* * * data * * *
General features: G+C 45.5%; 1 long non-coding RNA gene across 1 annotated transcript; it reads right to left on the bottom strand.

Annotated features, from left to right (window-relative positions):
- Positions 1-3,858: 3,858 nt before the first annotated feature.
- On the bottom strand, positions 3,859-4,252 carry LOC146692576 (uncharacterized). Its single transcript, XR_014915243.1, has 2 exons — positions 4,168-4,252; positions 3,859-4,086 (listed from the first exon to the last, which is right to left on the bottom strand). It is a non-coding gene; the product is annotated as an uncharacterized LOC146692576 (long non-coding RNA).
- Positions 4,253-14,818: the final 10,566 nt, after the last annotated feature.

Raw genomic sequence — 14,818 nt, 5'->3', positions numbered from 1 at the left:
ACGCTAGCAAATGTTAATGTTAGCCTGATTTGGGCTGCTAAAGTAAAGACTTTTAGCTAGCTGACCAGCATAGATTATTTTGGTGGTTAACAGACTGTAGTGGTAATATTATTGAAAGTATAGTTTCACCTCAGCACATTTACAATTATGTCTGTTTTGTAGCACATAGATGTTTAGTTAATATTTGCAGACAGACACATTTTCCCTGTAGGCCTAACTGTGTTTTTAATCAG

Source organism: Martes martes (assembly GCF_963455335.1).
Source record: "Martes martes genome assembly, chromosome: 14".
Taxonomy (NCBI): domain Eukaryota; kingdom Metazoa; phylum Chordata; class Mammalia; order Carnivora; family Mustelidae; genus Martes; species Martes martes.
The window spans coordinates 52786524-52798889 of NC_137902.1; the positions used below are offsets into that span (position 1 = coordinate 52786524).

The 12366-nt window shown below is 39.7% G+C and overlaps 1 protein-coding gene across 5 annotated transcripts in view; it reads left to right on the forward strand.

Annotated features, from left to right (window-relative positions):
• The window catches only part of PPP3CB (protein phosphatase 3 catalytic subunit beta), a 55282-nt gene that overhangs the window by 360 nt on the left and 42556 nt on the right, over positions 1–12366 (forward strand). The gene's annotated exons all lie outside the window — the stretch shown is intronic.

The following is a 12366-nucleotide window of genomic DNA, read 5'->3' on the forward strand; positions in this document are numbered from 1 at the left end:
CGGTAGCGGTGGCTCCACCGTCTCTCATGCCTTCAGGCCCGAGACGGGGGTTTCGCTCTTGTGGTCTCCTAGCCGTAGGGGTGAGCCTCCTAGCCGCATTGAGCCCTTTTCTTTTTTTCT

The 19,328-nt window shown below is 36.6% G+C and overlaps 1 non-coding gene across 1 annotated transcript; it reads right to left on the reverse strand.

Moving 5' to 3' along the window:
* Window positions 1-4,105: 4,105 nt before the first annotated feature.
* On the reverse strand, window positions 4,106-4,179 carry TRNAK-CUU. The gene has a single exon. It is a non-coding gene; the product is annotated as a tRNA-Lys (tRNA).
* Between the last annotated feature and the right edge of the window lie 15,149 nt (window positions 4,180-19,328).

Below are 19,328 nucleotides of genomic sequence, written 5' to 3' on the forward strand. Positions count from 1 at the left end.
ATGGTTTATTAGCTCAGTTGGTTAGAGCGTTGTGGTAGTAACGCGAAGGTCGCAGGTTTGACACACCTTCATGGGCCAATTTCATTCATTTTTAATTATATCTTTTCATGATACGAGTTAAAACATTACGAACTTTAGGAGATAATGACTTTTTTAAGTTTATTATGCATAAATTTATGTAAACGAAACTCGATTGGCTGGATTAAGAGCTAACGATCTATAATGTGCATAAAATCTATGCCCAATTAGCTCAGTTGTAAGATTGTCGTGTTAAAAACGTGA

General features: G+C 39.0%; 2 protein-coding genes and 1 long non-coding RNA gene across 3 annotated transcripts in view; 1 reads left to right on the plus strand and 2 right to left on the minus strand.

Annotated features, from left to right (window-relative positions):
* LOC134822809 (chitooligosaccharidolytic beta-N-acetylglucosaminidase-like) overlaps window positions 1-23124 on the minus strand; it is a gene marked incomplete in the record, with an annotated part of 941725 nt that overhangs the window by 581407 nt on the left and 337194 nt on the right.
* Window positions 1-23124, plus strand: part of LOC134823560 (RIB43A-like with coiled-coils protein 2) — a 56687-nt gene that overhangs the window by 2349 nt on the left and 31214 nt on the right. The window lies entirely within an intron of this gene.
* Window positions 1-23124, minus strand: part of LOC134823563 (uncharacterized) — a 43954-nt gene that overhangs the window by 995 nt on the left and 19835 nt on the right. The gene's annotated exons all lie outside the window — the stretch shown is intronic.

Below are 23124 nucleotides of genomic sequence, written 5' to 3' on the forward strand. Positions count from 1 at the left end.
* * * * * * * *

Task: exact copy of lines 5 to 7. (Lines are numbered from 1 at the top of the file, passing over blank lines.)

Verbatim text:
- Positions 4,253-14,818: the final 10,566 nt, after the last annotated feature.

Raw genomic sequence — 14,818 nt, 5'->3', positions numbered from 1 at the left:
ACGCTAGCAAATGTTAATGTTAGCCTGATTTGGGCTGCTAAAGTAAAGACTTTTAGCTAGCTGACCAGCATAGATTATTTTGGTGGTTAACAGACTGTAGTGGTAATATTATTGAAAGTATAGTTTCACCTCAGCACATTTACAATTATGTCTGTTTTGTAGCACATAGATGTTTAGTTAATATTTGCAGACAGACACATTTTCCCTGTAGGCCTAACTGTGTTTTTAATCAG